Thursday night I drove into the city to an art gallery housed in an old brick building that used to be a warehouse. A small gallery filled with white walls, some turned at odd angles, paintings hung carefully, and evening sunlight filtered through high glass windows. When I arrived, an old man was setting up chairs on the polished wood floor.
I'd spent about an hour choosing poems to read, arranging the order, then changing my mind, re-arranging again. The event was sponsored by a feminist group, and I was trying to imagine the audience, decide what they would want to hear. Like always, I ended up bringing way more than I needed. I knew that once the audience arrived and I'd gotten a feel for them, I would change my mind again. I was reading with two other poets, and they agreed to let me go first. Most poets don't like to go first, but I love the challenge of warming up the crowd.
My strategy for choosing poems comes from the advice given to me by MentorPoet. His formula: "Start funny, end serious. And always use the word fuck." He and I used to do readings together often, our poems playing off each other, and I hear his voice in my head whenever I am choosing poems.
By 7 pm, the room was full. Someone introduced me. At the podium, I took a breath and looked out at the crowd. About 60 people stared back at me, clustered on folding chairs, watching expectantly. I saw a few familiar faces, a handful of local poets, but mostly strangers, some of whom looked like they had no idea what to expect.
I began with a poem I've done many times before, one I know by heart. But it was new to this audience, and they laughed in all the right places. At the end of this first poem, they broke into spontaneous applause. I could feel the energy rising. I love a responsive crowd. That's the secret about this kind of reading: the energy, the warmth, the magic does not come from the poet. It comes from the audience. The poet is merely a moon who catches the light and reflects it back.
After the first poem, I walked out from behind the podium to get closer to the audience. Yeah, some people think that looks unprofessional, but I couldn't stay tied to the podium with this kind of group. I'm such a klutz that I knew I would eventually trip on the cord of the microphone, but I also knew from experience that the audience would forgive me for that.
After the first poem, I relaxed. What a terrific crowd. I moved to a serious poem, a poem about rape. By the third line, the room was silent. No noise at all, not even the shuffle of a foot or the shifting of a body in a seat, just my voice alone. Every face turned toward me, eyes watching intently. I could feel the tension, an undercurrent moving through the room.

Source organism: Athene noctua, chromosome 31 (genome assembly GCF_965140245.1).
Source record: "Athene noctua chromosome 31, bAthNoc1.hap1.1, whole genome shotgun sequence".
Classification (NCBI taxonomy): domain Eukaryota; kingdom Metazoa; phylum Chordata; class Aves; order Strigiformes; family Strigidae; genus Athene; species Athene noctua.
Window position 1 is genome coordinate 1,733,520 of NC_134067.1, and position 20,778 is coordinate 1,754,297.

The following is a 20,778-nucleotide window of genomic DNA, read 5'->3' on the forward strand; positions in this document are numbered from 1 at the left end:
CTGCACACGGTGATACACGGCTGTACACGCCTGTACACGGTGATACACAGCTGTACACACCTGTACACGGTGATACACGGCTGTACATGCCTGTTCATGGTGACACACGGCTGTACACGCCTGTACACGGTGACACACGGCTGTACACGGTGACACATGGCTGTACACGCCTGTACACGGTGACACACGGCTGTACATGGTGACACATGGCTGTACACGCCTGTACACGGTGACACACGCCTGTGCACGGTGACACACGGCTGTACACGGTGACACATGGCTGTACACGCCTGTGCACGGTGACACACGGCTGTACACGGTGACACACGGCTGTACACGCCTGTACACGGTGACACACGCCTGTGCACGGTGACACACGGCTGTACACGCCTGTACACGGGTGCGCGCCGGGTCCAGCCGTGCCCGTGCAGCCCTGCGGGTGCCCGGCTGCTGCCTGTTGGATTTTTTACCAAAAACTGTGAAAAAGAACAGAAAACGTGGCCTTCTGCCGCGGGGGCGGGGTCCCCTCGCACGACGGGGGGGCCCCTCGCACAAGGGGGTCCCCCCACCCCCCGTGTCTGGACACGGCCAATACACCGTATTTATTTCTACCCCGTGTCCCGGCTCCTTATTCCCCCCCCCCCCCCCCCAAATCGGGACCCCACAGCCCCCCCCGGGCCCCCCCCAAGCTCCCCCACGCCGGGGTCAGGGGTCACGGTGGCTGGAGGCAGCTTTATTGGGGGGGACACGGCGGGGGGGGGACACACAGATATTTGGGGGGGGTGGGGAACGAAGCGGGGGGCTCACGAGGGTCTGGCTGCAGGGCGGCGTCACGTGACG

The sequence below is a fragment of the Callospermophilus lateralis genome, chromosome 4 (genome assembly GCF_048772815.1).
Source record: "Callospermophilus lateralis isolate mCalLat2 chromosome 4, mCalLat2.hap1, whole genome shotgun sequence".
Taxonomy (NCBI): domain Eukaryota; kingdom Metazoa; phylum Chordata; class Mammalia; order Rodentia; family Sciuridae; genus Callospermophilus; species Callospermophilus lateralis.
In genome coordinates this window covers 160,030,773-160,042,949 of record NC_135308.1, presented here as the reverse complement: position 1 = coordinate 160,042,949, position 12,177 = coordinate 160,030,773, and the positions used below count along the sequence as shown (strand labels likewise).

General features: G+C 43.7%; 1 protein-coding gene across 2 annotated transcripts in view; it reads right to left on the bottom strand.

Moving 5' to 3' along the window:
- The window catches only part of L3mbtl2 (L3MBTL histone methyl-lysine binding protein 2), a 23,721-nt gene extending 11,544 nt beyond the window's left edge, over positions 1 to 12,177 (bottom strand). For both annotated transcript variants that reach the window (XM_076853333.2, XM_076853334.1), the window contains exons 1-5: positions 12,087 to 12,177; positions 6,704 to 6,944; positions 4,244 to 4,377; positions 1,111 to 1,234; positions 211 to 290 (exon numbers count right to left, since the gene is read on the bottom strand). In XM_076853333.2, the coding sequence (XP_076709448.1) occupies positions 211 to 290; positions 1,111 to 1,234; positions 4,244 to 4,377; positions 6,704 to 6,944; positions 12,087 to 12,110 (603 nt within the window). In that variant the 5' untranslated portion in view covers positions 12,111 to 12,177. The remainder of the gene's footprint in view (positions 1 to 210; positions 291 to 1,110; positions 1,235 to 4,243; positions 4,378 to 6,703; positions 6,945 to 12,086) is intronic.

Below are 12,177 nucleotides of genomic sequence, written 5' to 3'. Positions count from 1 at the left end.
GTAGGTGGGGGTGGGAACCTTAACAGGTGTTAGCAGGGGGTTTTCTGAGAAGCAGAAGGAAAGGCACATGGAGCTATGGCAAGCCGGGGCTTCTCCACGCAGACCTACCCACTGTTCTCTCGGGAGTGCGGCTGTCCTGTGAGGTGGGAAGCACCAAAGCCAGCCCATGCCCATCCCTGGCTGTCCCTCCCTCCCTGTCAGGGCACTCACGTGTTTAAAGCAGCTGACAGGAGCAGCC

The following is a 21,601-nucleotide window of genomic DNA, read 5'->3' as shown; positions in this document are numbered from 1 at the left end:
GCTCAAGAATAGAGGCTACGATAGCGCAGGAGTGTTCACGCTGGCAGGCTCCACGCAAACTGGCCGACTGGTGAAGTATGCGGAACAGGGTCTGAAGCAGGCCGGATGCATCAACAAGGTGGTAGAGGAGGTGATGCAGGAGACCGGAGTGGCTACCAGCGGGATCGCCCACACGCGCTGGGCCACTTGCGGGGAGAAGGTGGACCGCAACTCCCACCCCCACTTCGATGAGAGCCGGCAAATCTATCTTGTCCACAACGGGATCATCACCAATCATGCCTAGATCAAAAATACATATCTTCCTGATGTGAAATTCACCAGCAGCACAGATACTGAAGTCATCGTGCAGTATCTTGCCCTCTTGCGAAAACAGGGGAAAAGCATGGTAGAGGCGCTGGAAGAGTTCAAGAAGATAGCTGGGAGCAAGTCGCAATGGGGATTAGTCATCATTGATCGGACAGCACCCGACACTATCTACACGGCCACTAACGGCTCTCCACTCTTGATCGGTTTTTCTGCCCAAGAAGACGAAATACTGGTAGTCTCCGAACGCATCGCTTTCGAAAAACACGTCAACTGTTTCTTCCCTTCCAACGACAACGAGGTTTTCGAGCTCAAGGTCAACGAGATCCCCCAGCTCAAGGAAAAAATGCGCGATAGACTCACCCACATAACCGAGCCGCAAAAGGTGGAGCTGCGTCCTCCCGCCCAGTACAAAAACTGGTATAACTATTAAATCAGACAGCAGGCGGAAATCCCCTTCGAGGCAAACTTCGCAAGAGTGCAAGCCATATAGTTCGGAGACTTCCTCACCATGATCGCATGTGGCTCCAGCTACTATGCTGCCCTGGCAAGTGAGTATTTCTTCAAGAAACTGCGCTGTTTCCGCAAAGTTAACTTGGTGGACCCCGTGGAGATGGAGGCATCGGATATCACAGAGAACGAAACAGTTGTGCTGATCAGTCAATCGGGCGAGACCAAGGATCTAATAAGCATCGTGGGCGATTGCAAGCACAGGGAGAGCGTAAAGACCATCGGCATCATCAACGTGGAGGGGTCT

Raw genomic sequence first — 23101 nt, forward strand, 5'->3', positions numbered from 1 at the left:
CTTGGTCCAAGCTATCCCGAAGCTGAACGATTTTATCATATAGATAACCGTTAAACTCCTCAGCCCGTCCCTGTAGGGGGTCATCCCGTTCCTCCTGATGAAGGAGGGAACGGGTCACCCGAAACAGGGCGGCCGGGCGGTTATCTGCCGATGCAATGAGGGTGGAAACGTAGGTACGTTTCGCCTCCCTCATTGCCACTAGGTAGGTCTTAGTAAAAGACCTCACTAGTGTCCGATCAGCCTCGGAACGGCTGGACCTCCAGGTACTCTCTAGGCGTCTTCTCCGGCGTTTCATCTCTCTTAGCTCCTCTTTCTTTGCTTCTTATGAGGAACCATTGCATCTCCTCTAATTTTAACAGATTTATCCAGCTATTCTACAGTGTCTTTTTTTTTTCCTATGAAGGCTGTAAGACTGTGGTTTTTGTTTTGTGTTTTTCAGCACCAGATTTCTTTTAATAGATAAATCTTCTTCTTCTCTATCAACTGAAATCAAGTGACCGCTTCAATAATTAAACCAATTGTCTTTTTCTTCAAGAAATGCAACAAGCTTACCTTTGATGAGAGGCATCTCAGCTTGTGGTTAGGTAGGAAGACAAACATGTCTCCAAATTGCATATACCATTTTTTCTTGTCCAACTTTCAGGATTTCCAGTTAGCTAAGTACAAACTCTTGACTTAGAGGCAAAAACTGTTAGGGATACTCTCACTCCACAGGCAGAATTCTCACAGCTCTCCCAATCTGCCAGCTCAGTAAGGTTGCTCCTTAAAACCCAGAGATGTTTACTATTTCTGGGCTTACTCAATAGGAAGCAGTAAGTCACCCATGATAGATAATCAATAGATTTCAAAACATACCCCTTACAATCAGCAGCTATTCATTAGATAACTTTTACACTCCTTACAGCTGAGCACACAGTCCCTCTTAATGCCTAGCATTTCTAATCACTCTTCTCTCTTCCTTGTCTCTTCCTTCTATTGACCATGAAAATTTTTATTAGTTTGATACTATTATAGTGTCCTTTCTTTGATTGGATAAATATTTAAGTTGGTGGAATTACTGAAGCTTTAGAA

A poetry reading has a certain rhythm to it, a cycle. I moved up and down the emotional scale. A funny political poem. A serious evocative one. A sad poem. Then funny again. This audience followed me closely, laughing at my jokes, listening intently when I was serious, their mood changing with mine, their energy moving in waves toward me.
It was an audience new to contemporary poetry, so I talked between some of the poems. I could not resist adlibbing: a responsive audience does that to me. I tried out a new poem, one that I worked on this week. All the time, I sneaked glances at the clock in the back of the room, keeping track of the time. I wanted to end with a serious poem, something thought-provoking. The goal was to be profound and not sentimental, but I sometimes mix the two up. I knew this audience would forgive me.
I read for only thirty minutes, and yet by the end I felt close to the audience. I was grateful for their willingness to listen, to trust, to follow my mood changes. The applause at the end made me feel a little uncomfortable; it felt good to sit down and become part of the audience for the rest of the evening. I could relax and listen to the other two poets.
Afterwards, I got to meet some of the crowd. People came up to buy my chapbook. I hate signing books. I never know what to write and I am so afraid of getting a name wrong. And I print rather than write in cursive which makes what I write look like something a school kid would put in a yearbook. That whole book signing thing is a tradition I'd like to see abandoned.
But I love meeting people. One woman came up and said, "Hey, I googled you." She went on to talk about stuff of mine she'd read on the internet, and I admit it seemed a little weird. I know that two of the discussion lists I participate on are archived and I'm fairly impulsive about what I post. But she mainly talked about poems, stuff I expect to be public, and she said only nice things.
Bearded Poet came over to give me a thumbs up, a snarky comment about an odd painting, and a kiss. NursePoet gave me a hug and said she liked my newest work. But the best part is that strangers came up to tell me their stories. A white-haired woman told me she was raped as at teenager and is just now going to therapy to deal with it. A young woman told me she struggles with bulimia. A well-dressed woman wearing purple glasses told me funny things she used to do with Barbie dolls.
I love this connection, the way that poetry can get people in a community to share their stories, themselves. Driving home, I was so full of adrenaline, the energy from all these people, that I could not sleep for hours.